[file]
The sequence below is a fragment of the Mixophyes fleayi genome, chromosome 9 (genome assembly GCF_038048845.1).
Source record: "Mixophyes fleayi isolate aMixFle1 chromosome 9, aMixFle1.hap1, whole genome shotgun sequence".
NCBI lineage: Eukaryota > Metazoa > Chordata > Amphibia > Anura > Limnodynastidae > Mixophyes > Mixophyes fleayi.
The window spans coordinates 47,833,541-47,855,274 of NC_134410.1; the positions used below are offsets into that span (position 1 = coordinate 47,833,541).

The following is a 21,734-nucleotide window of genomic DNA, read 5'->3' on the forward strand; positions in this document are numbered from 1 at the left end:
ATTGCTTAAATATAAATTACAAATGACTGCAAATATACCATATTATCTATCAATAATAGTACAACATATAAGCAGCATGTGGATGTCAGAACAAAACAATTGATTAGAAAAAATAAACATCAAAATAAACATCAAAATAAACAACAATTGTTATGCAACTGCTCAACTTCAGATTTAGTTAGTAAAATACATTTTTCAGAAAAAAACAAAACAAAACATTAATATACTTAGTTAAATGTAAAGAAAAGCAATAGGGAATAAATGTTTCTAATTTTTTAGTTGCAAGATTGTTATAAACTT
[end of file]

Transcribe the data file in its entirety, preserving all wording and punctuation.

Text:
The sequence below is a fragment of the Mixophyes fleayi genome, chromosome 9 (genome assembly GCF_038048845.1).
Source record: "Mixophyes fleayi isolate aMixFle1 chromosome 9, aMixFle1.hap1, whole genome shotgun sequence".
NCBI lineage: Eukaryota > Metazoa > Chordata > Amphibia > Anura > Limnodynastidae > Mixophyes > Mixophyes fleayi.
The window spans coordinates 47,833,541-47,855,274 of NC_134410.1; the positions used below are offsets into that span (position 1 = coordinate 47,833,541).

The following is a 21,734-nucleotide window of genomic DNA, read 5'->3' on the forward strand; positions in this document are numbered from 1 at the left end:
ATTGCTTAAATATAAATTACAAATGACTGCAAATATACCATATTATCTATCAATAATAGTACAACATATAAGCAGCATGTGGATGTCAGAACAAAACAATTGATTAGAAAAAATAAACATCAAAATAAACATCAAAATAAACAACAATTGTTATGCAACTGCTCAACTTCAGATTTAGTTAGTAAAATACATTTTTCAGAAAAAAACAAAACAAAACATTAATATACTTAGTTAAATGTAAAGAAAAGCAATAGGGAATAAATGTTTCTAATTTTTTAGTTGCAAGATTGTTATAAACTT